Alvis TC21 (1953 – 1956) Review

Alvis TC21 (1953 – 1956) At A Glance


+Rapid and elegant, beautiful coachbuilt versions, great specialist support

-Brakes aren't up to the performance

The Alvis TC21 wasn’t a new model at all, but merely an evolution of the existing TA21, which appeared in 1953. The TC21 also received further updates later that year, and the introduction of an additional higher performance model in the range known as the TC21/100, or Grey Lady as it was widely known as. That car’s ‘100' designation came from its powerful 100bhp output, as well as the fact that it could top the magic ‘ton’, or 100mph. Why the ‘Grey Lady’? Because that was the colour of the 1953 Earls Court Motor Show display vehicle – and it made quite an impression. The extra performance of the new car came as a result of the higher compression ratio and rear axle ratios.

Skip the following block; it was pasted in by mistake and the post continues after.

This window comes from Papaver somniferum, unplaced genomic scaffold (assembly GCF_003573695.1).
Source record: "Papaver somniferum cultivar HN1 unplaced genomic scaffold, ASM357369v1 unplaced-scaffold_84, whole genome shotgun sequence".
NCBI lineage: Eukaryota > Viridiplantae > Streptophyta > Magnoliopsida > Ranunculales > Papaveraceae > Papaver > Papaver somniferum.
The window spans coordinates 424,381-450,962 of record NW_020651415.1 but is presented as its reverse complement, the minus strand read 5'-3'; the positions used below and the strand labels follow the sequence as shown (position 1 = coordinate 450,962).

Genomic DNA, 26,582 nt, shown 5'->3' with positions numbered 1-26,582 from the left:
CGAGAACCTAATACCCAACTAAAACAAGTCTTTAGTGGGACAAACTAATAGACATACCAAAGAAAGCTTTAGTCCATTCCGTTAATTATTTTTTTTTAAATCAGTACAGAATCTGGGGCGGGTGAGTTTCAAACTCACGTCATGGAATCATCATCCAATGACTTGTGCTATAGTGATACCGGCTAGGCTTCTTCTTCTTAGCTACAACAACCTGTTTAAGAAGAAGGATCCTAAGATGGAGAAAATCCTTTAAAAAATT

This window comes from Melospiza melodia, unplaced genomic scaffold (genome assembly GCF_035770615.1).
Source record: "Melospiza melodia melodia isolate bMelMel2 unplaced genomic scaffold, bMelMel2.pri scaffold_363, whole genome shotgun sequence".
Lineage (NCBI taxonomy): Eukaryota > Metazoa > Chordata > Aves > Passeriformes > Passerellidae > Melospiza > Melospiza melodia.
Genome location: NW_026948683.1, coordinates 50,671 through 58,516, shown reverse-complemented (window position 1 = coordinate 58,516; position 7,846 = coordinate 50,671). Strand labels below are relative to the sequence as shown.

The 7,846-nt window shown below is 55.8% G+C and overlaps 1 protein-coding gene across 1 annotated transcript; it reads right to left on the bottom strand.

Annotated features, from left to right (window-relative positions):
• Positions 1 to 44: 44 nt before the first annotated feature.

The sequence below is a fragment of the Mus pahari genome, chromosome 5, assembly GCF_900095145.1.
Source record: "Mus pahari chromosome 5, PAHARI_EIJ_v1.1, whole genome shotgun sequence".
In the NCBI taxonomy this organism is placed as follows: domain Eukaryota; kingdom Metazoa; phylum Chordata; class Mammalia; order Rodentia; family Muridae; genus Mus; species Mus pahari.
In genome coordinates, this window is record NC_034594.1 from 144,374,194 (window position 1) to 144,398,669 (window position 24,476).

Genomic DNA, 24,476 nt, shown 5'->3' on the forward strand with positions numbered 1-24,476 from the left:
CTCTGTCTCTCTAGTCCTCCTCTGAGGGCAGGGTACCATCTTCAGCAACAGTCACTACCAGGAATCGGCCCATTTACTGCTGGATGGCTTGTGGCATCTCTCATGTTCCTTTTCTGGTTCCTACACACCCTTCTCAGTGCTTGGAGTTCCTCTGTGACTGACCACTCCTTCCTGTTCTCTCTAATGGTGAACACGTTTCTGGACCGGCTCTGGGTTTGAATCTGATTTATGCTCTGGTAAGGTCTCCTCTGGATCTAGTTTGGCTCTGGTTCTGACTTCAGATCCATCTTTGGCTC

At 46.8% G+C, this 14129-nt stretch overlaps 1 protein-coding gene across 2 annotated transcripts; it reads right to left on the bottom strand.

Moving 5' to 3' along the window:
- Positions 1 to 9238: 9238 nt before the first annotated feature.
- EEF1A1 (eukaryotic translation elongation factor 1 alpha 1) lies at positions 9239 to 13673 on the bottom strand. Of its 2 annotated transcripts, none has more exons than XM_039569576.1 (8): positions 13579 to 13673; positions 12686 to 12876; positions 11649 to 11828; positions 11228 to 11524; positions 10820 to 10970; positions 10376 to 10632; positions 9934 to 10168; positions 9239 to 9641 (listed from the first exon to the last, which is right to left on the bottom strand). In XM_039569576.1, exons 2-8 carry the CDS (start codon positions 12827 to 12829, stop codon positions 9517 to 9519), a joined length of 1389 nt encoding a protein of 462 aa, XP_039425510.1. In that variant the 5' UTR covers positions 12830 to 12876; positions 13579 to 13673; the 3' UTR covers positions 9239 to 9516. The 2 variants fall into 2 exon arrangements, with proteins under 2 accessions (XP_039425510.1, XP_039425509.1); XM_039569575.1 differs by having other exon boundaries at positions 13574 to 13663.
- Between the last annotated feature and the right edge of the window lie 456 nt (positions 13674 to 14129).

Only small visual clues characterised the ‘new’ Alvis. Twin cooling bonnet scoops were fitted, along with louvres on the side of the bonnet doors, while Dunlop wire wheels were an obvious improvement. As with the TA21, Mulliner built the saloon bodies, and Tickford crafted the drophead coupés. Swiss coachbuilders, Graber, also built a number of stylish variations. The reliance on outside contractors was the reason for Alvis dropping car production – Mulliner agreed to work solely for Standard-Triumph and Tickford was taken over by rivals Aston Martin.

What does a Alvis TC21 (1953 – 1956) cost?